Using plastic seed starting cells and trays is the more traditional method for starting plants from seed. You fill the plastic cells with seed starting soil, and then plant seeds in them.
This is probably what most people visualize when they think about starting seeds indoors.
Seed Starting Peat Pellets -vs- Soil Filled Seed Trays
When it comes to choosing between these two methods, there really is no “right” way to start your seeds indoors. A lot of times it will just come down to personal preference.
I used seedling trays for the first several years, and it was always very economical for me. So when I decided to try using peat pellets, the first thing that jumped out at me right away was the cost.
These are not as economical when compared to a large bag of organic seed starting mix and reusable plastic seedling trays (although if you’re just starting out, it will be more expensive to buy the seed starting kits – but then you can reuse them year after year).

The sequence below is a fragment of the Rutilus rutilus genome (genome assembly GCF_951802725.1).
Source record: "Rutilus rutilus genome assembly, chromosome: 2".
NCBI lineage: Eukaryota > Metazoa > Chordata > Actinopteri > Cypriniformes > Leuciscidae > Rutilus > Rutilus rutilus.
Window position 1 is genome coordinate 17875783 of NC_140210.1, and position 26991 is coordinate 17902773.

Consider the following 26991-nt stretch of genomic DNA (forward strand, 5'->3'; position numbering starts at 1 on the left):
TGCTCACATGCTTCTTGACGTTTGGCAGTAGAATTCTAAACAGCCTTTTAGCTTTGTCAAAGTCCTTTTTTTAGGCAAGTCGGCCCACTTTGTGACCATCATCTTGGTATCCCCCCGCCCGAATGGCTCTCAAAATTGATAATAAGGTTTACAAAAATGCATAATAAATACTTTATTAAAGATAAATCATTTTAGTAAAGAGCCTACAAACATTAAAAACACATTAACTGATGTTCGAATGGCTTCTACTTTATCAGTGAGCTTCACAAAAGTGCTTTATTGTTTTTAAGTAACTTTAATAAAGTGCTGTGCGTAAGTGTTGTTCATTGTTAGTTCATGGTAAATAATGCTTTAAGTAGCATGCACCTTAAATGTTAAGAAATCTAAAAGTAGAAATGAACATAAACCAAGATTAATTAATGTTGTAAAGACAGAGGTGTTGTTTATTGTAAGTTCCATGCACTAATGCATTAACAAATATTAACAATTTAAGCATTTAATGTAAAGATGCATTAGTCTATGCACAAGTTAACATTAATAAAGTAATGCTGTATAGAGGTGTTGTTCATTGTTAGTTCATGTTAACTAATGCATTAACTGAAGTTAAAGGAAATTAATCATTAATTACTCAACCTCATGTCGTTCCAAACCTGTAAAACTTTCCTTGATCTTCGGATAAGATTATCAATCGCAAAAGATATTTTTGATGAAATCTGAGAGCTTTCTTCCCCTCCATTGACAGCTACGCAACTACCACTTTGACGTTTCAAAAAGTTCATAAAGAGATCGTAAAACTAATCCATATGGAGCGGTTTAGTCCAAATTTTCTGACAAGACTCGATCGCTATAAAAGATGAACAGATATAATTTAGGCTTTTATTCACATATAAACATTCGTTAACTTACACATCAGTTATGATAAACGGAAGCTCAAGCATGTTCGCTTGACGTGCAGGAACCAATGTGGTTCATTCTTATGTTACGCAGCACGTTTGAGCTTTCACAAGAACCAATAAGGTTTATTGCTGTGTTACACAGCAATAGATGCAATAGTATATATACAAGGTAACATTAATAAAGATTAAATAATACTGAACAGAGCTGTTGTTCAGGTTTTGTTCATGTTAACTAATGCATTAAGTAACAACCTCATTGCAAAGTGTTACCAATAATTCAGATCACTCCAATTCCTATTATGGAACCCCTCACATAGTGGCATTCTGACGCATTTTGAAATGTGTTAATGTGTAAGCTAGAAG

But you really have to weigh all the pros and cons, not just the cost… and one of the biggest pros for peat pellets is convenience.
Ok, I’m getting a bit ahead of myself here, so let’s just jump right into the side-by-side comparison of the pros and cons for each of these two seed starting methods.
Seed Starting Peat Pellets Pros & Cons
What I like (pros):
- Fun to watch the compressed peat pellets expand when you add water (yes, I’m like a little kid!)
- Easy start up (you don’t have to fill cells with dirt, just add water to the peat pellet trays and watch the peat moss discs expand)
- Less work since you only have to clean and disinfect the seed trays, and not all of those plastic cells